Stock Market Volatility: How Female Investors Cope With Deflation
Women won’t let something like the volatility of the stock market intimidate them.
75 percent of women who actively invest for retirement said they have continued their contributions despite market volatility, according to a new survey from Ellevest, an investment platform for women. That’s compared to just two-thirds of men who continued to make steady retirement contributions during the stock market downturn.
The survey, of nearly 2,500 people 18 and older, and conducted in August, is in line with other reports showing that women tend to be better at keeping their cool, maintaining a disciplined approach and not interfering with investing.
For example, last year Vanguard released a report on its retirement plan data showing that women trade in their accounts 40% less than men. It’s a strategy that pays off: A 2021 study from Fidelity Investments found that over the past 10 years, women, on average, outperformed their male counterparts by 40 basis points, or 0.4%. This may seem small, but it can build up over time.
Investors have endured a ton of ups and downs this year. After kicking off 2022 at a record low, the S&P 500 plunged into a bear market in June. While the index, which is commonly used as a benchmark to measure the performance of stocks in general, has seen an uptick over the summer, it has fallen again and is currently down about 23% for the year.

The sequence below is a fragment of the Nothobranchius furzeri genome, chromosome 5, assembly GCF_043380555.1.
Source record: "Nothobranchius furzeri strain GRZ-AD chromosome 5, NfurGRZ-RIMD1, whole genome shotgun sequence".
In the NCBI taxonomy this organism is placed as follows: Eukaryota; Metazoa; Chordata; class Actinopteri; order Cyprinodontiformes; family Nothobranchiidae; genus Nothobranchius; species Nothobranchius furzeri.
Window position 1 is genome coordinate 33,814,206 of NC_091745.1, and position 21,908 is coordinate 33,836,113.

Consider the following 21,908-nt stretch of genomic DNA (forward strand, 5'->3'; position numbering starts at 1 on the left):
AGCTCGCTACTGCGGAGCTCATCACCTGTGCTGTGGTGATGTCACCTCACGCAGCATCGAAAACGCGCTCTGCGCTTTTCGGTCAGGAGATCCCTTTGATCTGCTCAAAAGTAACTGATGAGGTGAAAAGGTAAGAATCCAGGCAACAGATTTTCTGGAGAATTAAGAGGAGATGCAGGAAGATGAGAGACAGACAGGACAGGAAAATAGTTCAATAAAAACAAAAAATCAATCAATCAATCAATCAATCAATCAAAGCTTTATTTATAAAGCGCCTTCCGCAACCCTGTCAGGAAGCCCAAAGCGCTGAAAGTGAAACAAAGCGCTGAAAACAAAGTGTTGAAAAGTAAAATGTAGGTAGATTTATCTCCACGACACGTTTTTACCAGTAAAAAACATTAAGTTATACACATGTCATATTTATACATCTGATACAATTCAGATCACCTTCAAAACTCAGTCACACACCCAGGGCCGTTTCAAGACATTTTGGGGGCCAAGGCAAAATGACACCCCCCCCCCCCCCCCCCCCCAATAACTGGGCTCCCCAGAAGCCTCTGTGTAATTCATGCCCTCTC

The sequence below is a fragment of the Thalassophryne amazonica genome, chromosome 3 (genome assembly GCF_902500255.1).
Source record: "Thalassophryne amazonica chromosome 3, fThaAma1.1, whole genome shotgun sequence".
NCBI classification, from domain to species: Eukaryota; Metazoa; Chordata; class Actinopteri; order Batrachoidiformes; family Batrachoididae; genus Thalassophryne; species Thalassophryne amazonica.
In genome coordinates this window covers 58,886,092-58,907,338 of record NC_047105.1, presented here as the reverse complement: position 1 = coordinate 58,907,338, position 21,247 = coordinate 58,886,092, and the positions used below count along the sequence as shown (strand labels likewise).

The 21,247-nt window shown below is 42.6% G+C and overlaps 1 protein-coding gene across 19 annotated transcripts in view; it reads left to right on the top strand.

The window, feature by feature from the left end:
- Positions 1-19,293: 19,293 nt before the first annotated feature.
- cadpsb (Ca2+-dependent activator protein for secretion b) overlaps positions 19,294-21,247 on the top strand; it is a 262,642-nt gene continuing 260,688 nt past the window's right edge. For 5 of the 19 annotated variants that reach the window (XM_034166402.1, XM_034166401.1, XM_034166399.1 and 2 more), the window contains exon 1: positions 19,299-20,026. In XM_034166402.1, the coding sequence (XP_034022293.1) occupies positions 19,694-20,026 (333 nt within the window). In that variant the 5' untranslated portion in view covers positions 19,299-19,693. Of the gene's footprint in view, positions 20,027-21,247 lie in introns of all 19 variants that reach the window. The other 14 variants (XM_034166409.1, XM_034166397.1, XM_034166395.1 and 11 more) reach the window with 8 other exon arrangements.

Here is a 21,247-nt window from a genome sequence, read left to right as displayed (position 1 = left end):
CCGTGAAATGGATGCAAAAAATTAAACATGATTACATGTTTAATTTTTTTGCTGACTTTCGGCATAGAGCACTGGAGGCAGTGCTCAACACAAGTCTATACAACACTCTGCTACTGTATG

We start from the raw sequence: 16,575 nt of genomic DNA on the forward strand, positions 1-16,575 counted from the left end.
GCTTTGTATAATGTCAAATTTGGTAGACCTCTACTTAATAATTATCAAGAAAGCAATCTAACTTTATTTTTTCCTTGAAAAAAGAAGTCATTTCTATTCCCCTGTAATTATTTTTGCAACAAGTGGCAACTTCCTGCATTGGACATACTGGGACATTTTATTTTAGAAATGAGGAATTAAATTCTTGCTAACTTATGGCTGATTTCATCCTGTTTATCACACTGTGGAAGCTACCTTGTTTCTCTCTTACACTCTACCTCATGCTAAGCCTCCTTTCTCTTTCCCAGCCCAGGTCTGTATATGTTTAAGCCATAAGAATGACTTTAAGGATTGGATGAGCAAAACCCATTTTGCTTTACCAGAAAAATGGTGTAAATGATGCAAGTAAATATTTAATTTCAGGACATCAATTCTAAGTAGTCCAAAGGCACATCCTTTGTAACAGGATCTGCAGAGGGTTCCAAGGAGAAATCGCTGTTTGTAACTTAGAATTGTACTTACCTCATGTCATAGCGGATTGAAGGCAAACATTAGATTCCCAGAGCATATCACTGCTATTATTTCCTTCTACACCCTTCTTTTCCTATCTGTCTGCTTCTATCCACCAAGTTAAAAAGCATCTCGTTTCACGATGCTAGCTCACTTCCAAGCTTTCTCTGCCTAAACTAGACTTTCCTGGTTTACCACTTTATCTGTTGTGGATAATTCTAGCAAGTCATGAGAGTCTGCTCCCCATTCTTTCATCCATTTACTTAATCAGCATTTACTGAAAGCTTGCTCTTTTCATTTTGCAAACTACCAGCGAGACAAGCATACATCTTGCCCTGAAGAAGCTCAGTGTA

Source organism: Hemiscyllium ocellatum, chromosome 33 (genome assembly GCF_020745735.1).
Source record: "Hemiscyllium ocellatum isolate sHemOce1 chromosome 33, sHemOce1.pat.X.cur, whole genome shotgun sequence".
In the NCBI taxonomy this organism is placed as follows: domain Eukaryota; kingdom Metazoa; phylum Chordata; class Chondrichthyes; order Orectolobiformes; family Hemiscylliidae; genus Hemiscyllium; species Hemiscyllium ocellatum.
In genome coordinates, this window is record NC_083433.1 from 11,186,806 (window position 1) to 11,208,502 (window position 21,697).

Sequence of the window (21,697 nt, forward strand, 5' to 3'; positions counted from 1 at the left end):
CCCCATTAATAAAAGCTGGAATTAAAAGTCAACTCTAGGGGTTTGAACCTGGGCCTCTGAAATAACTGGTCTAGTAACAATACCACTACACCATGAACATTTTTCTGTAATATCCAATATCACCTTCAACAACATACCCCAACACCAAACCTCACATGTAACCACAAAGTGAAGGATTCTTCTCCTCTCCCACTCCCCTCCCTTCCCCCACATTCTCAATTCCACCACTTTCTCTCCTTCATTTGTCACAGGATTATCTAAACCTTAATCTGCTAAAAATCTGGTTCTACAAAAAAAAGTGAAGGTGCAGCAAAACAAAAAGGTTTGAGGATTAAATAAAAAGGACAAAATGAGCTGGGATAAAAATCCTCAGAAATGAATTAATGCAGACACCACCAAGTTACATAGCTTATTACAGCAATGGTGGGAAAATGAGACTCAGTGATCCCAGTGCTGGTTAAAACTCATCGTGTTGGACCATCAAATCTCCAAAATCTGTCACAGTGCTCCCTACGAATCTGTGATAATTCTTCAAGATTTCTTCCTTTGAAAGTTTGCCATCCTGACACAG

The pain may not end. The Federal Reserve raised interest rates by three-quarters of a percentage point this week for the third time in a row. Interest rate increases are meant to control spiraling inflation, but they also tend to curb the prices of financial assets such as stocks and cryptocurrencies. Goldman Sachs cut its year-end target for the S&P 500 index by about 16%.
But for the most part, women stick to their long-term plans despite market volatility—a strategy that financial advisors say is the right way to go.
How do men and women react to stock market volatility?
The fact that so many women investing for their retirement have continued their contributions despite roller-coaster-like moves in the stock market is really good news. Even if financial markets seem volatile now, compound interest — the money that accrues from the initial investment over time — all ensures that investing now will pay off in the long run.
Earlier this year, Fidelity wrote that $10,000 invested at the time that was growing 9% per year without any additional contributions would be worth about $15,000 in five years, $24,000 in 10 years, $56,000 in 20 years and 133,000 dollars in 30 years. (Are you wondering where the 9% increase comes from? It’s roughly the historical average return for the S&P 500.)
Meanwhile, 77% of women said they had not withdrawn money from the market in the past year, according to Elvist. That’s slightly higher than the 72% of men who said the same.
Not all news is good for women. They are still half as likely to invest as men, with 36% of women saying they currently invest versus 63% of men. The new survey also showed that only 38% of women reported feeling concerned about market volatility versus 58% of men. But, of course, if there were fewer women investors, it would make sense that women in general would be less likely to worry about volatility.
The main takeaway is that women who invest appear to be more likely to practice strategies that have proven successful in achieving long-term success in their investment portfolios. These strategies include not responding to market news and keeping your money invested even when it’s scary.
The latter is especially important: The stock market’s best days tend to happen on its worst days, which means if you quit when you’re anxious, you’re likely to miss out on the upsells.
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